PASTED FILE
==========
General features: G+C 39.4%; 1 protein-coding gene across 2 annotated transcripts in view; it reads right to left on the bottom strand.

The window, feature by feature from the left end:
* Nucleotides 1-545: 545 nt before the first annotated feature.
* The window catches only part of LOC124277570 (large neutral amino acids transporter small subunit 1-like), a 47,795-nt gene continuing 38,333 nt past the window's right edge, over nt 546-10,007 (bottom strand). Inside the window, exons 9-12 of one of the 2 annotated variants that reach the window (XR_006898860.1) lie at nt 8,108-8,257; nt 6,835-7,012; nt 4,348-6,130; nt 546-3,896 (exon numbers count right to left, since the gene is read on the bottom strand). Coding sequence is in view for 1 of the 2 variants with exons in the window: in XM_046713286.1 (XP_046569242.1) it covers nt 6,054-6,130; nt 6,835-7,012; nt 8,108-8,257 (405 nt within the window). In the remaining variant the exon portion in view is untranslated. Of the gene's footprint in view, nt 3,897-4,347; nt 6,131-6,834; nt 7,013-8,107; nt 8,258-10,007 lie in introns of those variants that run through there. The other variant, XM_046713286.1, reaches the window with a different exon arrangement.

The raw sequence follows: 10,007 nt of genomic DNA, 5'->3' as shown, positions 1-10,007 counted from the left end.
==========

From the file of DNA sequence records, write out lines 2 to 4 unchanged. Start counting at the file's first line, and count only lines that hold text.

The window, feature by feature from the left end:
* Nucleotides 1-545: 545 nt before the first annotated feature.
* The window catches only part of LOC124277570 (large neutral amino acids transporter small subunit 1-like), a 47,795-nt gene continuing 38,333 nt past the window's right edge, over nt 546-10,007 (bottom strand). Inside the window, exons 9-12 of one of the 2 annotated variants that reach the window (XR_006898860.1) lie at nt 8,108-8,257; nt 6,835-7,012; nt 4,348-6,130; nt 546-3,896 (exon numbers count right to left, since the gene is read on the bottom strand). Coding sequence is in view for 1 of the 2 variants with exons in the window: in XM_046713286.1 (XP_046569242.1) it covers nt 6,054-6,130; nt 6,835-7,012; nt 8,108-8,257 (405 nt within the window). In the remaining variant the exon portion in view is untranslated. Of the gene's footprint in view, nt 3,897-4,347; nt 6,131-6,834; nt 7,013-8,107; nt 8,258-10,007 lie in introns of those variants that run through there. The other variant, XM_046713286.1, reaches the window with a different exon arrangement.